Music as Multimodal Discourse: Semiotics, Power and Protest (Bloomsbury Advances in Semiotics)

Music as Multimodal Discourse: Semiotics, Power and Protest (Bloomsbury Advances in Semiotics)

By: Simon McKerrell (editor), Lyndon C. S. Way (editor)Paperback

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We communicate multimodally. Everyday communication involves not only words, but gestures, images, videos, sounds and of course, music. Music has traditionally been viewed as a separate object that we can isolate, discuss, perform and listen to. However, much of music's power lies in its use as multimodal communication. It is not just lyrics which lend songs their meaning, but images and musical sounds as well. The music industry, governments and artists have always relied on posters, films and album covers to enhance music's semiotic meaning. Music as Multimodal Discourse: Semiotics, Power and Protest considers musical sound as multimodal communication, examining the interacting meaning potential of sonic aspects such as rhythm, instrumentation, pitch, tonality, melody and their interrelationships with text, image and other modes, drawing upon, and extending the conceptual territory of social semiotics. In so doing, this book brings together research from scholars to explore questions around how we communicate through musical discourse, and in the discourses of music. Methods in this collection are drawn from Critical Discourse Analysis, Social Semiotics and Music Studies to expose both the function and semiotic potential of the various modes used in songs and other musical texts. These analyses reveal how each mode works in various contexts from around the world often articulating counter-hegemonic and subversive discourses of identity and belonging.

About Author

Lyndon C. S. Way is Associate Professor of media and communications at Izmir University of Economics, Turkey Simon McKerrell is Senior Lecturer & Head of Music at Newcastle University, UK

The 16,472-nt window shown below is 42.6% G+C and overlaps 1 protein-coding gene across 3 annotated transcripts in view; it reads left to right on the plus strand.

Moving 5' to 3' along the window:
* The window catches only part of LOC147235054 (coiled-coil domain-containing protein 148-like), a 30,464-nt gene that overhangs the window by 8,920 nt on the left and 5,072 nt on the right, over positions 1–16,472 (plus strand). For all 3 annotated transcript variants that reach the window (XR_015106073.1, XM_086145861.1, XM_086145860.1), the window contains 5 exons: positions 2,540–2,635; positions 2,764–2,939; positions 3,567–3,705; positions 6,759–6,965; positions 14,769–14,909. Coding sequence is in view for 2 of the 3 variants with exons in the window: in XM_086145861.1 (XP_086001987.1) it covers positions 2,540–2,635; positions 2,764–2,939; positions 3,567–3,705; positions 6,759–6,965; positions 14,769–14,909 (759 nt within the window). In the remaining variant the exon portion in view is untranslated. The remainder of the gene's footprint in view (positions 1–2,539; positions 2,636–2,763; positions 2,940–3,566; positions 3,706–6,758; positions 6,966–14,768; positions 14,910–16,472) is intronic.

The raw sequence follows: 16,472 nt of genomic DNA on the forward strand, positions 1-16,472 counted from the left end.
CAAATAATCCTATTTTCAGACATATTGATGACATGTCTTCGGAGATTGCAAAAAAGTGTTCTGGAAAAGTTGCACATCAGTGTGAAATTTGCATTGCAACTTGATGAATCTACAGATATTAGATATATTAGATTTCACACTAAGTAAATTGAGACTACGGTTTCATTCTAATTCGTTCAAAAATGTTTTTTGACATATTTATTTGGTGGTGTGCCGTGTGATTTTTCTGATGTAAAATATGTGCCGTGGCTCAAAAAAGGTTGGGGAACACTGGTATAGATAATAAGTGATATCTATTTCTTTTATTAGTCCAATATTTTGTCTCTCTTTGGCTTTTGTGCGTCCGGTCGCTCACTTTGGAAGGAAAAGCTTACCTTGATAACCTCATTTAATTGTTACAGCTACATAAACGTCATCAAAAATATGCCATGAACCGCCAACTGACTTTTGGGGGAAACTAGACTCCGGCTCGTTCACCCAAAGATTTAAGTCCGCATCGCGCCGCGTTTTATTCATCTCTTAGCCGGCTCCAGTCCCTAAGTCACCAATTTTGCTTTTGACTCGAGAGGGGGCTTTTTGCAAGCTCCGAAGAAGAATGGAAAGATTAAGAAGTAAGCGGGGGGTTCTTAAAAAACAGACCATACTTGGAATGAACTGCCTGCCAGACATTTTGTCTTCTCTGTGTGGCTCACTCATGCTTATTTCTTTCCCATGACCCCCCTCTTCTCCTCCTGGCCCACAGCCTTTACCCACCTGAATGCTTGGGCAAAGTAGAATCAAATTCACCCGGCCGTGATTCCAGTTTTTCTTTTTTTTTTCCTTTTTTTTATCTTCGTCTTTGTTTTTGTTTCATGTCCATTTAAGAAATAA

List of Figures List of Tables List of Contributors Preface Acknowledgements 1. Understanding Music as Multimodal Discourse, Simon McKerrell (Newcastle University, UK) and Lyndon C. S. Way (Izmir University of Economics, Turkey) 2. The Role of Music in Ridiculing the Working Classes in Reality Television, Goeran Eriksson and David Machin (OErebro University, Sweden) 3. `Shame Makes the World Go Around': Performed and Embodied (Gendered) Class Disgust in Morrissey's `Slum Mums', Aileen Dillane, Martin J. Power and Eoin Devereux (University of Limerick, Ireland) 4. Recontextualization and Fascist Music, John E. Richardson (Loughborough University, UK) 5. Authenticity and Subversion: Protest Music Videos' Struggle with countercultural Politics and Authenticity, Lyndon C. S. Way (Izmir University of Economics, Turkey) 6. Sonic Logos, Theo van Leeuwen (University of Technology Sydney, Australia) 7. `If You Have Nothing To Say - Sing It!': On the Interplay of Music, Voice and Lyrics in the Advertising Jingle, Johnny Wingstedt (Dalarna University, Sweden) 8. When the Fairy Tale Is Over: An Analysis of Songs and Institutional Discourse against Domestic Violence in Spain, Laura Filardo-Llamas (University of Valladolid, Spain) 9. Indigenous Hip Hop as Anti-colonial Discourse in Guatemala, Rusty Barrett (University of Kentucky, USA) 10. Song, Sonic Metaphor, and Countercultural Discourse in British Folk-rock Recordings, Matthew Ord (Newcastle University, UK) Index

Product Details

  • ISBN13: 9781350079861
  • Format: Paperback
  • Number Of Pages: 256
  • ID: 9781350079861
  • weight: 358
  • ISBN10: 1350079863

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